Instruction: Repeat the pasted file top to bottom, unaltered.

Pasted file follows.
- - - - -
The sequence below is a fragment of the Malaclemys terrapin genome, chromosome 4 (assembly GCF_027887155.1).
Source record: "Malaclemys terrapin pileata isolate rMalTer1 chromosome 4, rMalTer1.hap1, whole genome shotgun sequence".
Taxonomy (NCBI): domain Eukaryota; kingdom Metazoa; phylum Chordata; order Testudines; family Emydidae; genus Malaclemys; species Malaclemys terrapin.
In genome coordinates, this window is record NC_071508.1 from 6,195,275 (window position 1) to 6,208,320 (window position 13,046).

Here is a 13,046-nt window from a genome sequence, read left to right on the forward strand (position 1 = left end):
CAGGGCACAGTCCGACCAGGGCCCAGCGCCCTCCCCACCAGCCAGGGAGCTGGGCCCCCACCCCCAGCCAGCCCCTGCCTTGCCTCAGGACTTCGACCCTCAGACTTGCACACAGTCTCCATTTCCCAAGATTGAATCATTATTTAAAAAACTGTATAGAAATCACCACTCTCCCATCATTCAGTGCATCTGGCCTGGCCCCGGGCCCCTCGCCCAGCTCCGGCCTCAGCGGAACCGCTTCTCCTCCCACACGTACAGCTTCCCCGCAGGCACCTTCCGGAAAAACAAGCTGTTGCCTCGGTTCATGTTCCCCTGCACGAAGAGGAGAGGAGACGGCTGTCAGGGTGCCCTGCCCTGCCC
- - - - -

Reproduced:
The sequence below is a fragment of the Malaclemys terrapin genome, chromosome 4 (assembly GCF_027887155.1).
Source record: "Malaclemys terrapin pileata isolate rMalTer1 chromosome 4, rMalTer1.hap1, whole genome shotgun sequence".
Taxonomy (NCBI): domain Eukaryota; kingdom Metazoa; phylum Chordata; order Testudines; family Emydidae; genus Malaclemys; species Malaclemys terrapin.
In genome coordinates, this window is record NC_071508.1 from 6,195,275 (window position 1) to 6,208,320 (window position 13,046).

Here is a 13,046-nt window from a genome sequence, read left to right on the forward strand (position 1 = left end):
CAGGGCACAGTCCGACCAGGGCCCAGCGCCCTCCCCACCAGCCAGGGAGCTGGGCCCCCACCCCCAGCCAGCCCCTGCCTTGCCTCAGGACTTCGACCCTCAGACTTGCACACAGTCTCCATTTCCCAAGATTGAATCATTATTTAAAAAACTGTATAGAAATCACCACTCTCCCATCATTCAGTGCATCTGGCCTGGCCCCGGGCCCCTCGCCCAGCTCCGGCCTCAGCGGAACCGCTTCTCCTCCCACACGTACAGCTTCCCCGCAGGCACCTTCCGGAAAAACAAGCTGTTGCCTCGGTTCATGTTCCCCTGCACGAAGAGGAGAGGAGACGGCTGTCAGGGTGCCCTGCCCTGCCC